So why am I sitting here writing my blog on new year's eve? Well, the dreaded norovirus struck our house for the second time this month so we had to cancel our plans this year.

I wish you all a happy and peaceful 2013 full of birds and wonderful wildlife moments.


Thursday, 6 December 2012

Ma @ Donna and child

Hello birdwatchers

I hope that you have managed to catch up with some of our winter visitors over the last couple of weeks. Thanks to everyone who emailed me about their waxwing sightings. It has been great to hear that Leeds birdwatchers have managed to see them for the first time this year.

Since my last blog, we have been experiencing some real autumnal weather. We've been shivering in our classroom at Rodley, peering through fog in the vale of York and battling with an icy wind on the Lincolnshire coast. Thankfully we've had plenty of warm clothing, blankets and cups of tea to keep out the cold.

On 24th November, our planned ringing trip was postponed due to the fog. Feeling disappointed, we headed off to North Duffield Carrs in the hope that the fog would lift and we would be able to view enough birds on the lagoons close to the hides. We had encouraging views of the sun emerging from the mists but, instead of lifting, the fog very quickly got worse. I decided that it wasn't worth staying so we headed west to RSPB Fairburn Ings.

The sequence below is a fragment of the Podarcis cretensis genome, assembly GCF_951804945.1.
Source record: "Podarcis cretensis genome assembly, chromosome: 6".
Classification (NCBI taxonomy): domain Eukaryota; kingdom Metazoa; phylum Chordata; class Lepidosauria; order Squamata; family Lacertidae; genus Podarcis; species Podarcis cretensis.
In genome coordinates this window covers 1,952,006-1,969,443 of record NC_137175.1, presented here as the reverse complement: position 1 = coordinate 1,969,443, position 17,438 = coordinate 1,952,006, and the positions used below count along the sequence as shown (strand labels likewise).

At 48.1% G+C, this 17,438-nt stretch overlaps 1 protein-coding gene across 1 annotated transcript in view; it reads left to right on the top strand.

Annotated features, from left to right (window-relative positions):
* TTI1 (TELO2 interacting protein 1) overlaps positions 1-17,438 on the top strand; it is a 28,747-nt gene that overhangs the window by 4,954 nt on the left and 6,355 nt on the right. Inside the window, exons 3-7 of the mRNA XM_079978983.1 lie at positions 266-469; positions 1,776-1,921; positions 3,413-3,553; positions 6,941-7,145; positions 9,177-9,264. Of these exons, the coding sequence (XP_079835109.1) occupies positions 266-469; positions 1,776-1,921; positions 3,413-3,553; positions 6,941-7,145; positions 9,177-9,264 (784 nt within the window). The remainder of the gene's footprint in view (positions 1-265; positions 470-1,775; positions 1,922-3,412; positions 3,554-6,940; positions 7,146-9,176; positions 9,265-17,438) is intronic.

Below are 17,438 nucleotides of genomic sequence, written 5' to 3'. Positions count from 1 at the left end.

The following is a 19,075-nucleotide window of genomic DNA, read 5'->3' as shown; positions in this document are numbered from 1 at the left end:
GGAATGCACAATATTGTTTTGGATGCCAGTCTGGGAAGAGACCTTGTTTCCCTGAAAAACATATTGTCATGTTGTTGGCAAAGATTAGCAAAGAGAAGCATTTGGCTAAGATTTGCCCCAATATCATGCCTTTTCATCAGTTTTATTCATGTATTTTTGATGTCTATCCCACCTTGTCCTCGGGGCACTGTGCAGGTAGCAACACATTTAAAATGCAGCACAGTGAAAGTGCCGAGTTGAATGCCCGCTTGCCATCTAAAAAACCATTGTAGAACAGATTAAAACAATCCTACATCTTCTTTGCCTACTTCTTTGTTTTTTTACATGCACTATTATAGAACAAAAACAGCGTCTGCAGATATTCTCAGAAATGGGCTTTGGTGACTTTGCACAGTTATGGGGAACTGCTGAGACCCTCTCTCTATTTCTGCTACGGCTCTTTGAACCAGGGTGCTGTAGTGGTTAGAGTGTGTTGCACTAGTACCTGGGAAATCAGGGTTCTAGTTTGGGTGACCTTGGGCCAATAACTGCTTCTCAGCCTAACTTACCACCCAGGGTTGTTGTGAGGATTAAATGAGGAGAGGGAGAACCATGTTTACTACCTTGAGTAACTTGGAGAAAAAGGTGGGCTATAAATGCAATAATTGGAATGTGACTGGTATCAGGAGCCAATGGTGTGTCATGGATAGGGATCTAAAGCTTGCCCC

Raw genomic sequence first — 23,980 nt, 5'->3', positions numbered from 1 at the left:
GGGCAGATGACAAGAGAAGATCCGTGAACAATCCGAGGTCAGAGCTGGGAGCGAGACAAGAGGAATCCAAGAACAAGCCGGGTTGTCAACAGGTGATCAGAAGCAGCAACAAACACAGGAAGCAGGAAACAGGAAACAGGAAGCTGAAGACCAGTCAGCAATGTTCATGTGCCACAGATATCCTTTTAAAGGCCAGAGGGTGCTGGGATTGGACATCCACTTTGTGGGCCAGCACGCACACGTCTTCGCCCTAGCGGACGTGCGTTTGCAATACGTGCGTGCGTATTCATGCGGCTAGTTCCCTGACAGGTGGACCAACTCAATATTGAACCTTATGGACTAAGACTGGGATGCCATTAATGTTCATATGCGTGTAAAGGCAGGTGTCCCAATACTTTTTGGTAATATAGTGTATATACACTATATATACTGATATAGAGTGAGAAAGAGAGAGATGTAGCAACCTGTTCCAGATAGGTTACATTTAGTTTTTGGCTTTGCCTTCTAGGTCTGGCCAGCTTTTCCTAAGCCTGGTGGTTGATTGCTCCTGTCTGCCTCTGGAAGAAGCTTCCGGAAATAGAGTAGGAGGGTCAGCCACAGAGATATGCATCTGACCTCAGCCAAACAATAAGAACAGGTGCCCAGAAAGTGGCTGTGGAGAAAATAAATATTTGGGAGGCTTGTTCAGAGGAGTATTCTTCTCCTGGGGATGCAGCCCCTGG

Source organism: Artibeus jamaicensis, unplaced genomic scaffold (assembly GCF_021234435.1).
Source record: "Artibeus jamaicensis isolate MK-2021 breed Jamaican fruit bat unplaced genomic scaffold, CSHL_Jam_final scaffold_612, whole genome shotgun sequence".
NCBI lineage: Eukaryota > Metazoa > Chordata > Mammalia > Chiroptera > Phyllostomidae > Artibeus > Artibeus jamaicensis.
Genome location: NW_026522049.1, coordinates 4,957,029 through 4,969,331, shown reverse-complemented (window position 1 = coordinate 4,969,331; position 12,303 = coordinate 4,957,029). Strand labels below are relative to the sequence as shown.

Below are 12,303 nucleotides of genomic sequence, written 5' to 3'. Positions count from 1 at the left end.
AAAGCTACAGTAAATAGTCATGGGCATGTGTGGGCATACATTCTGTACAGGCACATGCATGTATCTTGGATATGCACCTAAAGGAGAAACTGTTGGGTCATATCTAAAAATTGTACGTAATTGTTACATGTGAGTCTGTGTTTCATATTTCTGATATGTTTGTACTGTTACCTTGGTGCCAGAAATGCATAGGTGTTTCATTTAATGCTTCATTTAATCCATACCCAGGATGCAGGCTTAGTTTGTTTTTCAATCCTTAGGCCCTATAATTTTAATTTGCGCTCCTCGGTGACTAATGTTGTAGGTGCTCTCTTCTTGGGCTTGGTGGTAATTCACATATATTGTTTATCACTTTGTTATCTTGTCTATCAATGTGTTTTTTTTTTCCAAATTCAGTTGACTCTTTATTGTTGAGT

Canada geese fly onto a fog covered lagoon

On the journey, the thick fog lifted then dropped again making us unsure about whether we would manage to see any birds that day. Thankfully, Fairburn was clear when we arrived and we managed to see waxwing, redwing, siskin, tree sparrow, kingfisher, and plenty of wildfowl before the fog and the freezing temperatures finally got the better of us.